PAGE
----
I found the 2 minutes of the miniseries in youtube. It sums his case darn well if you ask me.

    The miniseries is available in Netflix if you want to watch it and the book of the same name is in Amazon.

  23. I have no issue with the basic idea that maybe God IS the ultimate author of life. I may be an atheist/agnostic type, but I don’t find the notion fundamentally threatening, and I readily admit that maybe, at the end of the day, once we’ve covered everything science CAN cover, maybe that’s the truth.

    Where I have a problem with Expelled is not that it takes on academia (a target-rich environment), and not that it involves omgreligion, and certainly not that it tweaks Dawkins and his ilk, but that it is every bit as much a piece of staged, fundamentally dishonest agitprop as any Michael Moore film. It chops up Darwin in order to misrepresent Descent of Man as the origin of eugenics- and they HAD to have read the full version, which explicitly rejects that kind of thinking, in order to quote it. It lied to Dawkins, Meyers, et al about what kind of movie they were going to appear in. It puts forth the premise that those mean old scientists won’t entertain ID as scientific theory because science fundamentally prefers atheism rather than because abiding by methodological naturalism- no invocation of the supernatural allowed in science, because the whole investigation collapses shortly after- is simply what science is and does, completely regardless of the question of God.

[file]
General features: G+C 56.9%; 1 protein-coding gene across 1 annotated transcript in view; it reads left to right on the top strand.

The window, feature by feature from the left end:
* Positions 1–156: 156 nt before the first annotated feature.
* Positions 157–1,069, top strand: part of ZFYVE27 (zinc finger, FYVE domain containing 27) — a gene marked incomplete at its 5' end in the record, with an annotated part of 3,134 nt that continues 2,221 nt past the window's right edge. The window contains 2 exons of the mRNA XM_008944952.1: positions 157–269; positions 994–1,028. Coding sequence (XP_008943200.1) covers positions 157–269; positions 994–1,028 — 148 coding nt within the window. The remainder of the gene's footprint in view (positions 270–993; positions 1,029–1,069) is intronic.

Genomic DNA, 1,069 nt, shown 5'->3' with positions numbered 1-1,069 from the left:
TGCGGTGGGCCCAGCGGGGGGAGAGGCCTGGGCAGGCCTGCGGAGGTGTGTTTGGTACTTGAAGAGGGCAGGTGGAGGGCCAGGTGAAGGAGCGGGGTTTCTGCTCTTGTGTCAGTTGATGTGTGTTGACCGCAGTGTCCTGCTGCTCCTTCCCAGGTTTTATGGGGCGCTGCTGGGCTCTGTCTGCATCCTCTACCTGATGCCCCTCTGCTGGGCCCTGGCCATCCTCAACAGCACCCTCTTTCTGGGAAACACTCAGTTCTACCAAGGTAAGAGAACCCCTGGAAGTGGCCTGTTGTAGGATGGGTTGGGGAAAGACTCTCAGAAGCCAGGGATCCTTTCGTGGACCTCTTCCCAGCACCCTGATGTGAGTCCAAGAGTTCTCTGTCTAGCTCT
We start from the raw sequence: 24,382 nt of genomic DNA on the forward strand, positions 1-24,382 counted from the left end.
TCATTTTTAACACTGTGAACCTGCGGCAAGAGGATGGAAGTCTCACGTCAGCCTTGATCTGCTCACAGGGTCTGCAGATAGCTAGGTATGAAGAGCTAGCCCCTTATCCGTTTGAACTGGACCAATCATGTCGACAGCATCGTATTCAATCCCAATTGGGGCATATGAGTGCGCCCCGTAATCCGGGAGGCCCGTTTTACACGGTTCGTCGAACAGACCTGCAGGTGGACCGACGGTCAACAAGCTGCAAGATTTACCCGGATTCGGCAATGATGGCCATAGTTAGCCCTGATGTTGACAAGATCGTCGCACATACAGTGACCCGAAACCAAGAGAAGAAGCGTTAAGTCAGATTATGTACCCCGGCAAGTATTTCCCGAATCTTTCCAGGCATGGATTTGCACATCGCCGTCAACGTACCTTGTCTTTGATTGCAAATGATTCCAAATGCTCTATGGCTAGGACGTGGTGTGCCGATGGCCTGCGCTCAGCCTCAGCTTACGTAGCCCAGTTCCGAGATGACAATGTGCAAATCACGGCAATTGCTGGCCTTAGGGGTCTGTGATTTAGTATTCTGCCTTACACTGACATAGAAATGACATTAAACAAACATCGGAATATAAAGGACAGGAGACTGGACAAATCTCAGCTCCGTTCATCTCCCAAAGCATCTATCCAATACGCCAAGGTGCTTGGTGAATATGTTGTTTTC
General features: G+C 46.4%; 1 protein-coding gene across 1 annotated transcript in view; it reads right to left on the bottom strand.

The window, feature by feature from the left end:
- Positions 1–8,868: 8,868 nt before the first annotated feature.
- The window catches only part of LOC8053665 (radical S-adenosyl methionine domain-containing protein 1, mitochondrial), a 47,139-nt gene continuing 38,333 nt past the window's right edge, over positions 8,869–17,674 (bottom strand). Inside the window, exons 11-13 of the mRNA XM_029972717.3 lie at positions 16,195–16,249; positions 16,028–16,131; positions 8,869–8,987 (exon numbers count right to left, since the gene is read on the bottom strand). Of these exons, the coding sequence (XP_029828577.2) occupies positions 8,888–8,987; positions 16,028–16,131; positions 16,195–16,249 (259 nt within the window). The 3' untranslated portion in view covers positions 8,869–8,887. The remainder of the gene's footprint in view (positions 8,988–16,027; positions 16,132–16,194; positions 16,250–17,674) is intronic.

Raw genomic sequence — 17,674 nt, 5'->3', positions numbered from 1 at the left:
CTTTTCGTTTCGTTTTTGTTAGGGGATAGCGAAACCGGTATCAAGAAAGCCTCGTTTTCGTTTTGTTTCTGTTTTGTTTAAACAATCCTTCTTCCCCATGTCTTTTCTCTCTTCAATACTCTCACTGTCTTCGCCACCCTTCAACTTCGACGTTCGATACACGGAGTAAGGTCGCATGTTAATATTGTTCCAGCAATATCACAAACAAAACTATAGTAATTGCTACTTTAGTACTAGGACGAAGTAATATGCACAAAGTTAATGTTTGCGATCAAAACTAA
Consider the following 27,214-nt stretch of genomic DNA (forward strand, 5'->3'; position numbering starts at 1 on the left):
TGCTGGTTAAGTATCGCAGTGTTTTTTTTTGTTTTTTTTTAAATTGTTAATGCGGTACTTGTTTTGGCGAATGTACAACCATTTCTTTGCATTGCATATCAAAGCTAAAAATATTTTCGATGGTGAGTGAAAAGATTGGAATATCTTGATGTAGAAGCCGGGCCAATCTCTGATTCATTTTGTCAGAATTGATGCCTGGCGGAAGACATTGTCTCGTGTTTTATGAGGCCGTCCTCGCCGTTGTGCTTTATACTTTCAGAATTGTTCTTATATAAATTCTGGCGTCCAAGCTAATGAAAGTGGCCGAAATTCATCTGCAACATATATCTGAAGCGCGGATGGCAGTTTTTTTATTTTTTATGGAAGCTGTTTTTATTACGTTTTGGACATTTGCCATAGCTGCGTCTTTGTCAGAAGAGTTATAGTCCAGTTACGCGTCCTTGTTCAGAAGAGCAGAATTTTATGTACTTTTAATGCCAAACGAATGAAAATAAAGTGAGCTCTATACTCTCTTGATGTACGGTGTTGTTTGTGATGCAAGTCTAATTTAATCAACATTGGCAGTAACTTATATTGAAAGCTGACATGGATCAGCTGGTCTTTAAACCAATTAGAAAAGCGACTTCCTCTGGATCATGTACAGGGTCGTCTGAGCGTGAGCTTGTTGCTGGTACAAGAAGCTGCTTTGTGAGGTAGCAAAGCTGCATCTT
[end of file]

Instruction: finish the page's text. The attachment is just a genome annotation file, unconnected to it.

Cambo- if you really want to know where in evolutionary theory is a plausible explanation of the origin of a bird’s wing or lungs for fish, then by all means, go learn. It goes way beyond your high school class version, and certainly beyond that teacher’s ability to explain. Virtually all of what you’re positing as logically impossible were part of my college biology curriculum. (Fish with lungs, by the way, not only still exist, but have a truly fascinating cardiovascular system that give an interesting look at how that portion of transition from all-fish to land tetrapod might have gone.) Nick mentions flying squirrels and bats possibly having a common ancestor- so far as I’m aware, they don’t, at least not more recently than 70 million years ago or so… but the “glider” form is such a useful body plan for a small forest animal that spends lots of time in trees that there are even frogs, snakes, and lizards with some version of that adaptation. They don’t have recent common ancestors, and their anatomy- all different ways to glide- reflects that. Convergent evolution is fun.